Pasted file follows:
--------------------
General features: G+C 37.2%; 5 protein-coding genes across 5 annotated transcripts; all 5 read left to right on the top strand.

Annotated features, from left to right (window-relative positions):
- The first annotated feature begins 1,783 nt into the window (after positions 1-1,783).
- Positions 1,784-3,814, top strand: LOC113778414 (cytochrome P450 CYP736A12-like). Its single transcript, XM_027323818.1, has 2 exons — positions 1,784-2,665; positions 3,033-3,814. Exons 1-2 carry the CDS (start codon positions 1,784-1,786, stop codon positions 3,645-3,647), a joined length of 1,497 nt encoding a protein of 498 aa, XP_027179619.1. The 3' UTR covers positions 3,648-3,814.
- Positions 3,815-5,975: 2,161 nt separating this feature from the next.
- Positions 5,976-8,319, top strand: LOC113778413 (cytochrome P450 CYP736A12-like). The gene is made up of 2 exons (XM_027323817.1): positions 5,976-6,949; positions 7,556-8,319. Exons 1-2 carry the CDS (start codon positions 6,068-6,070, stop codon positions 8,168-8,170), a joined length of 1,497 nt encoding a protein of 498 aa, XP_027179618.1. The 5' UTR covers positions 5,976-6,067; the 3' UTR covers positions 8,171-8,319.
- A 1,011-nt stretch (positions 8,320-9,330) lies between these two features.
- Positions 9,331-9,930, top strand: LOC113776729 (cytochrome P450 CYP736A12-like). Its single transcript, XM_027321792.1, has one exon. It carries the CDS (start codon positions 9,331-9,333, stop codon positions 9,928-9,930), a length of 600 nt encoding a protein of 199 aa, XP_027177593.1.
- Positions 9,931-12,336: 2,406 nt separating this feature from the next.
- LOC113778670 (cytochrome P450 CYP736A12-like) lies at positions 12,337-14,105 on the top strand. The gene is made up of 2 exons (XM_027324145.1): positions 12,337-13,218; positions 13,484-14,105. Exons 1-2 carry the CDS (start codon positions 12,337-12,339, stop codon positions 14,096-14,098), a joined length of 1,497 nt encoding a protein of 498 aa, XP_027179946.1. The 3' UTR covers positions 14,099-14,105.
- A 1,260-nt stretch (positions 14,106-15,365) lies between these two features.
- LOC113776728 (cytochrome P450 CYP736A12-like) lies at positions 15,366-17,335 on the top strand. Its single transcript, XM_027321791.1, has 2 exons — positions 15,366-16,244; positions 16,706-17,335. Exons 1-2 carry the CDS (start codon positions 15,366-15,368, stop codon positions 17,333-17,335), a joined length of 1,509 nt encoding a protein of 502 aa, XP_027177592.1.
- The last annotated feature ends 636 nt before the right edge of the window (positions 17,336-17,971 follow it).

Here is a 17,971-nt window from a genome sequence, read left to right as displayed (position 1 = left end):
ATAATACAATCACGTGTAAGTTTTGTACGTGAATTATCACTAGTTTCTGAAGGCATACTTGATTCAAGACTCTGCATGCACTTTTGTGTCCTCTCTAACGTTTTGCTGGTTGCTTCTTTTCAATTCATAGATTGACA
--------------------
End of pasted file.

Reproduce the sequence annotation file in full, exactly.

General features: G+C 37.2%; 5 protein-coding genes across 5 annotated transcripts; all 5 read left to right on the top strand.

Annotated features, from left to right (window-relative positions):
- The first annotated feature begins 1,783 nt into the window (after positions 1-1,783).
- Positions 1,784-3,814, top strand: LOC113778414 (cytochrome P450 CYP736A12-like). Its single transcript, XM_027323818.1, has 2 exons — positions 1,784-2,665; positions 3,033-3,814. Exons 1-2 carry the CDS (start codon positions 1,784-1,786, stop codon positions 3,645-3,647), a joined length of 1,497 nt encoding a protein of 498 aa, XP_027179619.1. The 3' UTR covers positions 3,648-3,814.
- Positions 3,815-5,975: 2,161 nt separating this feature from the next.
- Positions 5,976-8,319, top strand: LOC113778413 (cytochrome P450 CYP736A12-like). The gene is made up of 2 exons (XM_027323817.1): positions 5,976-6,949; positions 7,556-8,319. Exons 1-2 carry the CDS (start codon positions 6,068-6,070, stop codon positions 8,168-8,170), a joined length of 1,497 nt encoding a protein of 498 aa, XP_027179618.1. The 5' UTR covers positions 5,976-6,067; the 3' UTR covers positions 8,171-8,319.
- A 1,011-nt stretch (positions 8,320-9,330) lies between these two features.
- Positions 9,331-9,930, top strand: LOC113776729 (cytochrome P450 CYP736A12-like). Its single transcript, XM_027321792.1, has one exon. It carries the CDS (start codon positions 9,331-9,333, stop codon positions 9,928-9,930), a length of 600 nt encoding a protein of 199 aa, XP_027177593.1.
- Positions 9,931-12,336: 2,406 nt separating this feature from the next.
- LOC113778670 (cytochrome P450 CYP736A12-like) lies at positions 12,337-14,105 on the top strand. The gene is made up of 2 exons (XM_027324145.1): positions 12,337-13,218; positions 13,484-14,105. Exons 1-2 carry the CDS (start codon positions 12,337-12,339, stop codon positions 14,096-14,098), a joined length of 1,497 nt encoding a protein of 498 aa, XP_027179946.1. The 3' UTR covers positions 14,099-14,105.
- A 1,260-nt stretch (positions 14,106-15,365) lies between these two features.
- LOC113776728 (cytochrome P450 CYP736A12-like) lies at positions 15,366-17,335 on the top strand. Its single transcript, XM_027321791.1, has 2 exons — positions 15,366-16,244; positions 16,706-17,335. Exons 1-2 carry the CDS (start codon positions 15,366-15,368, stop codon positions 17,333-17,335), a joined length of 1,509 nt encoding a protein of 502 aa, XP_027177592.1.
- The last annotated feature ends 636 nt before the right edge of the window (positions 17,336-17,971 follow it).

Here is a 17,971-nt window from a genome sequence, read left to right as displayed (position 1 = left end):
ATAATACAATCACGTGTAAGTTTTGTACGTGAATTATCACTAGTTTCTGAAGGCATACTTGATTCAAGACTCTGCATGCACTTTTGTGTCCTCTCTAACGTTTTGCTGGTTGCTTCTTTTCAATTCATAGATTGACA